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Home arrow Market Research Findings arrow Pharmaceutical arrow Will Health Supplements Profit From Flu Scare? Lessons From SARS
Will Health Supplements Profit From Flu Scare? Lessons From SARS PDF Print E-mail
Written by Synovate   
13 May 2009
In June 2003, the World Health Organisation (WHO) pronounced that the worst was over in the global fight against Severe Acute Respiratory Syndrome (SARS).

Synovate’s report, ‘SARS Unmasked’, provided a snapshot look at six markets in Asia and the changed consumer habits, behaviours and attitudes that resulted from the health crisis.

The insights from the 2003 report are striking in view of the unfolding swine flu scare:

- The rate of concern over infection is not directly correlated to actual infection or fatality rates. Strength of concern appears to be a function of perceived risk combined with messages received from government or media sources.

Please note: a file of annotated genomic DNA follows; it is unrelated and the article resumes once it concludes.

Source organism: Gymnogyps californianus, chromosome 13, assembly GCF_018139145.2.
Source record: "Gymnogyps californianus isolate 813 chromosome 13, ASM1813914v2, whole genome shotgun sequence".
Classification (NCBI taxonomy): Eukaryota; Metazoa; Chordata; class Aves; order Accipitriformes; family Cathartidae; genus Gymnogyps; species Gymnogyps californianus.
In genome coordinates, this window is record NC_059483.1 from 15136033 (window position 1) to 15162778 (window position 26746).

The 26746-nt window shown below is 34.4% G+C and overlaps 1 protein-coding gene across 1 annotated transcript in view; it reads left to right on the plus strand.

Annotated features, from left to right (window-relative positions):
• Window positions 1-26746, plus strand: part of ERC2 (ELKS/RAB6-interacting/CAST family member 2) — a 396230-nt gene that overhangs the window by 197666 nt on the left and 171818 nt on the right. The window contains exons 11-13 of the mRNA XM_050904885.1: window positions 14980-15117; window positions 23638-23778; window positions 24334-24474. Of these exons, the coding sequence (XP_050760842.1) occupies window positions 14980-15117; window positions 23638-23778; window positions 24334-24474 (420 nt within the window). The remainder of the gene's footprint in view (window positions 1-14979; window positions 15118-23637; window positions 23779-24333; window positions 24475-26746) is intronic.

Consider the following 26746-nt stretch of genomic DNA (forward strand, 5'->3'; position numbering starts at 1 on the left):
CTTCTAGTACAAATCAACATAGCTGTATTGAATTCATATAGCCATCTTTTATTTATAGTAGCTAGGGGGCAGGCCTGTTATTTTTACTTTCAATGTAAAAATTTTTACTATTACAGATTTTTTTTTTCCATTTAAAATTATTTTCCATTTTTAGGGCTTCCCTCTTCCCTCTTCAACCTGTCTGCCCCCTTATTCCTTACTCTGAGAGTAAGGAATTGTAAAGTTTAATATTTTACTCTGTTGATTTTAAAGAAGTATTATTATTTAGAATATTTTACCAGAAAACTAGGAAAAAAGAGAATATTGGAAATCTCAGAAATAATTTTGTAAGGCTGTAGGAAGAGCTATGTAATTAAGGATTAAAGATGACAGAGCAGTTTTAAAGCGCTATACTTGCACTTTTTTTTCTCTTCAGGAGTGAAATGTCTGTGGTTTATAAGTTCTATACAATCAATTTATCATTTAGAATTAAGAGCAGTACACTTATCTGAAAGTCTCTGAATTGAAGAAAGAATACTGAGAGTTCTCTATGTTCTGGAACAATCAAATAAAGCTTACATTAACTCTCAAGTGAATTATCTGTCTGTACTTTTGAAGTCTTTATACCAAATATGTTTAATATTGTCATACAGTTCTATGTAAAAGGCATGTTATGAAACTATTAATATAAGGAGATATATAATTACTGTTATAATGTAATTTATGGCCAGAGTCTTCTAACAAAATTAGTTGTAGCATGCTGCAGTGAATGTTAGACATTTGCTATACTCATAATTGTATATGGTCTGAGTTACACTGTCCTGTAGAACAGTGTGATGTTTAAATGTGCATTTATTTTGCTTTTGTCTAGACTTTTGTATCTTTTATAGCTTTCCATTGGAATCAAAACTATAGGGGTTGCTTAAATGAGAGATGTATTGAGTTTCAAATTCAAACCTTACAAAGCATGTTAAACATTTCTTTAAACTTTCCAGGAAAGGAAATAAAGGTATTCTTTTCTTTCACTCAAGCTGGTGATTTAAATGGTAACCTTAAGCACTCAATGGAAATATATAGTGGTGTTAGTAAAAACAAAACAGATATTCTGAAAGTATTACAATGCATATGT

- The public deals with health threats in two ways: managing one’s own health through boosting the immune system and cutting oneself off from potential carriers of the disease – isolationism. The last is driven by fear of the unknown.

- Understanding the public’s strategies for survival helps clarify how economies will be affected. Whilst most reporting has focused on the negative impact on the economy, there are in fact opportunities too. Home entertainment and Internet usage increased during SARS, as sales of detergents, cleansers and health supplements rose.

- While opportunities exist, isolationism is still the greatest menace to an overall economy. The reduction in transport, dining and socialising has a far greater negative impact than the opportunities presented by the crisis. It is the ability of a market to overcome the inclination towards isolationism that will determine how quickly it can recover.

April 2009

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